Earth911 Quiz #84: Earth Day Goals for 2030

September 23, 2021 by  
Filed under Eco

Quick, what are the key goals for reducing human impacts on the planet’s environment? Earth… The post Earth911 Quiz #84: Earth Day Goals for 2030 appeared first on Earth911.

See the original post:
Earth911 Quiz #84: Earth Day Goals for 2030

Coral reef capacity has declined by 50% since the 1950s

September 21, 2021 by  
Filed under Eco, Green

A recent study published by  One Earth  has revealed the troubled state of coral reefs globally and their impact on the ecosystem. The researchers established that the coral reefs’ capacity to offer ecological services relied upon by humans has declined by 50% since the 1950s. The study, conducted by the University of British Columbia, found that coral reefs offer key ecological services such as food provision and protection from storms and floods. It was determined that human activities such as overfishing, climate change and habitat destruction were responsible for the declining state of the corals. The study offers the first comprehensive look at how these human activities affect coral reefs’ ability to provide essential benefits and services to humans. Related: NOAA report shows climate change is killing Florida’s coral reefs Lead author Dr. Tyler Eddy, a research associate at the UBC Institute for the Oceans and Fisheries (IOF), said that coral reefs must be protected. “It’s a call to action – we’ve been hearing this time and time again from fisheries and biodiversity research,” Eddy said. “We know coral reefs are biodiversity hotspots. And preserving biodiversity not only protects nature, but supports the humans that use these species for cultural, subsistence and livelihood means.” Researchers analyzed decades of coral reefs trends using data from various surveys and studies. According to senior author Dr. William Cheung, professor and director of IOF, “This study speaks to the importance of how we manage coral reefs not only at regional scales, but also at the global scale, and the livelihoods of communities that rely on them.” Researchers also noted significant drops in fish catches. The study found that fish catches peaked in 2002 and steadily declined over the years. The catch per unit effort is now 60% lower than in 1950. Via Newswise Lead image via Pexels

See the original post:
Coral reef capacity has declined by 50% since the 1950s

What causes zombie plants?

September 21, 2021 by  
Filed under Green

Parasitic bacteria can teach us a lot, according to scientists who have just discovered a manipulation mechanism used by the bacteria to slow down plant aging. Their insights might lead to new ways to protect food crops from  disease . Some  plants  fall so far under the sway of parasites that they’re termed “zombies.” Instead of reproducing and living normal plant lives, they are reduced to being a host and habitat for parasitic pathogens. Researchers published their findings in Cell ,  detailing a manipulation molecule that phytoplasma bacteria produces. This protein molecule can hijack plant development, breaking down key growth regulators and triggering bizarre deviations in growth. For example, if you’ve ever seen the tight configuration of excess branches in trees called “witches’ brooms,” that’s an example of phytoplasma bacteria reprogramming its host plant. Related: The best plants for pollinators “Phytoplasmas are a spectacular example of how the reach of genes can extend beyond the organisms to impact surrounding environments,” said Saskia Hogenhout, one of the study’s authors, as reported by Newswise. “Our findings cast new light on a molecular mechanism behind this extended phenotype in a way that could help solve a major problem for  food  production. We highlight a promising strategy for engineering plants to achieve a level of durable resistance of crops to phytoplasmas.” The study found that SAP05, a bacterial  protein , disrupts a plant’s natural mechanism of breaking down proteins inside plant cells. With these proteins out of the picture, SAP05 can zombify the plant, forcing it to favor the bacteria over its healthy self. It triggers the growth of vegetative tissues and shoots and pauses the plant’s aging process. The researchers identified two amino acids in the plant which interact with SAP05. If they switch these amino acids with two found in insect protein instead, they can halt the abnormal growth. The study’s finding suggests that if  scientists  fiddle with these two amino acids in food crops, perhaps by using gene-editing techniques, they could overcome the zombifying effects of some parasitic bacteria. Via Newswise Lead image via Pixabay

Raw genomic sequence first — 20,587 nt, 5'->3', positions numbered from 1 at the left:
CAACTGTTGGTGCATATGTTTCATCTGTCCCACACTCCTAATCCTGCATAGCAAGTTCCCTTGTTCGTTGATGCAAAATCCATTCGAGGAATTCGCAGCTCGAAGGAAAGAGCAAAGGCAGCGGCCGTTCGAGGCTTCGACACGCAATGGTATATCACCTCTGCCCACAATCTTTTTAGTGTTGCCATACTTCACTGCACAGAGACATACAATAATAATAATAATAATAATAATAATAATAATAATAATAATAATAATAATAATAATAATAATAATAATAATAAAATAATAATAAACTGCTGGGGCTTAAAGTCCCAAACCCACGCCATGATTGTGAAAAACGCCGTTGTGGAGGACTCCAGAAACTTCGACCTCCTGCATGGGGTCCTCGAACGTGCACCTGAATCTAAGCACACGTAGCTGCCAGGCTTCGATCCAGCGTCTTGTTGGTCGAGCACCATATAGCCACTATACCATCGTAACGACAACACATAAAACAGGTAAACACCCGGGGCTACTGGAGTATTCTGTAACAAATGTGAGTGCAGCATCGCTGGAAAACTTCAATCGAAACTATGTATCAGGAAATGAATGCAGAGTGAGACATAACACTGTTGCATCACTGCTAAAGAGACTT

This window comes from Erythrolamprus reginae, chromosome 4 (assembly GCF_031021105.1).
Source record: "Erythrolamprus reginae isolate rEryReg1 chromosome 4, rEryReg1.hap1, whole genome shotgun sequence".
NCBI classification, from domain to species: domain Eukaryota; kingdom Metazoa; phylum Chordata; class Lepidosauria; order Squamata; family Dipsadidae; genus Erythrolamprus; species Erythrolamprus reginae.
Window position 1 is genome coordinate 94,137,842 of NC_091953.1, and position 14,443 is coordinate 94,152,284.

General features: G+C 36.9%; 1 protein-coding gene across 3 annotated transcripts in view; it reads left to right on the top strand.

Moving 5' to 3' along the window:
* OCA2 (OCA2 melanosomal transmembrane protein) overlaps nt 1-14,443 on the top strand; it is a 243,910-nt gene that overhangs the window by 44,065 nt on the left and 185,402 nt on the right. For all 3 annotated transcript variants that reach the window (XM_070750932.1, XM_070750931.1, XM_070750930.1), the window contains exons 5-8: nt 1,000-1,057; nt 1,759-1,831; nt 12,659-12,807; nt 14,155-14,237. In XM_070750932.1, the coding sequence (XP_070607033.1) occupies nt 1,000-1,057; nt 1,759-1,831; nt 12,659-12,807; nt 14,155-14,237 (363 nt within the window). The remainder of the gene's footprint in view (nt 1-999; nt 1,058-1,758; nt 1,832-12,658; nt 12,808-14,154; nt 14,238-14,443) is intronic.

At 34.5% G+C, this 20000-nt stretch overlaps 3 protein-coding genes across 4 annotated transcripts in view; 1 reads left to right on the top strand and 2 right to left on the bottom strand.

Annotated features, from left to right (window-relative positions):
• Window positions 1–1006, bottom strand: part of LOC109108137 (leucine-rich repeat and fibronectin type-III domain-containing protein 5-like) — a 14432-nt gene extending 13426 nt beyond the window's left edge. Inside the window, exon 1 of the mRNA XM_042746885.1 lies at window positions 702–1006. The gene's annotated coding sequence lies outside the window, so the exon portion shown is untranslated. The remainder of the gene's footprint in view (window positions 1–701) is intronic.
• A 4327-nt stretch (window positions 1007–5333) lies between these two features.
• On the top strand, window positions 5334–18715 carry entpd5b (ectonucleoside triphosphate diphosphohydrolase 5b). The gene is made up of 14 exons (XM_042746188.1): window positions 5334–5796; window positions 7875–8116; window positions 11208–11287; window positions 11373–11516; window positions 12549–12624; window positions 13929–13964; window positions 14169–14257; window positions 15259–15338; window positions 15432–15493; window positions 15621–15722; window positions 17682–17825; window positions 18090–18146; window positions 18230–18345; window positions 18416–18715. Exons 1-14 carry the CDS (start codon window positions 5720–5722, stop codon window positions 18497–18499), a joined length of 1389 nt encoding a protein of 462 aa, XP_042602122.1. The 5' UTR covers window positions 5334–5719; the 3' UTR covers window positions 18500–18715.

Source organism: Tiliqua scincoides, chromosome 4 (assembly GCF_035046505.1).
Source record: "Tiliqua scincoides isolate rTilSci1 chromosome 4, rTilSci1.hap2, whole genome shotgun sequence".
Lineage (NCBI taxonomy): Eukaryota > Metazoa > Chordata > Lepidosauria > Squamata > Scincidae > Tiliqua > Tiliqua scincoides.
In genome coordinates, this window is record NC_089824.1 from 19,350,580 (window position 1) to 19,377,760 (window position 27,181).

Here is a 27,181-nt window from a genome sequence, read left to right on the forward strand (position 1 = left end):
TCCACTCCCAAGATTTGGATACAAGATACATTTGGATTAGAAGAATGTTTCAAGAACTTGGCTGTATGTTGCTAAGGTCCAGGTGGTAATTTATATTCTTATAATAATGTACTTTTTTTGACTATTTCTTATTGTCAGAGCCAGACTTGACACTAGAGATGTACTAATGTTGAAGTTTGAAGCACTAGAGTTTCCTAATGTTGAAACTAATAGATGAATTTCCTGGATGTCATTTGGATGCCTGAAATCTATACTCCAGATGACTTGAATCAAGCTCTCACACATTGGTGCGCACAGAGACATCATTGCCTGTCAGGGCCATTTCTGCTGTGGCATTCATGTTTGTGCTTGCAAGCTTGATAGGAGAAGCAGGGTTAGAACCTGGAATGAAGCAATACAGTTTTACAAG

Read the original post:
What causes zombie plants?

Failing to curb emissions puts Earth on "catastrophic pathway"

September 20, 2021 by  
Filed under Green